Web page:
Naked loaves

Samantha Rina, Koronivia | Thursday, August 10, 2017
ON my last two visits to a popular and beloved bakery, I was surprised when the cashier placed the long loaves I'd ordered on the counter - without any packaging - then asked me if I'd like to pay for plastic bags to pack the loaves in.

Obviously, I wasn't going to pass up on some freshly baked bread and I wasn't ready to juggle eight warm loaves out of the shop anyway, so I had to pay for the plastic bag levy.

I'm confused about the application of the plastic bag levy for food items that don't have primary packaging.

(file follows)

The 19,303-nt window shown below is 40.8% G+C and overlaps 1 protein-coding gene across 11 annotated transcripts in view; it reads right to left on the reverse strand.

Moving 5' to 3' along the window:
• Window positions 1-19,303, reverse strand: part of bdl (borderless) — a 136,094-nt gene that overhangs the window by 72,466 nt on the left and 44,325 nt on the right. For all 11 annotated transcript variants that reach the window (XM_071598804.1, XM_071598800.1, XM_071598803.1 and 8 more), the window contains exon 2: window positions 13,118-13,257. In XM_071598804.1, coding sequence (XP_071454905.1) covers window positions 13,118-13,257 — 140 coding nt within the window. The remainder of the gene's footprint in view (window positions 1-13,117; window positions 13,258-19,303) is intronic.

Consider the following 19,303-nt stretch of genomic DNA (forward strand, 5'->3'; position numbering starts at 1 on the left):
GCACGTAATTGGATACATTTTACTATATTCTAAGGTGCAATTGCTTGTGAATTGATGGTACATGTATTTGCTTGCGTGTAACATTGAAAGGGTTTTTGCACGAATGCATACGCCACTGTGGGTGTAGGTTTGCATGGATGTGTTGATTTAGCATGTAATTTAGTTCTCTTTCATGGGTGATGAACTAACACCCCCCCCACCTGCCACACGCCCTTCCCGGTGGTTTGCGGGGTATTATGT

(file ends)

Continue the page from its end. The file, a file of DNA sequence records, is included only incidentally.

At the said bakery, sliced bread, buns and scones were packed in handle-less plastic bags. I don't quite understand why long loaves aren't primarily packaged in the same manner then offered to customers, who then decide if they'd like a plastic carry bag, if they've bought a lot of items and require a plastic bag with handle.

I, for one, certainly wouldn't like to pack fresh loaves in a recycled bag. It's food that isn't going to be washed or peeled but eaten straightaway. Imagine, if people had to carry potatoes out of a supermarket because there was no primary packaging and they just didn't have 10c extra to buy a carry bag!

I'm hoping this practice at the bakery is all a misinterpretation of the plastic bag levy but can FRCS further clarify if the introduction of the new plastic bag levy means bakeries and other businesses can now forego primary packaging of goods, in this case food items like long loaves?

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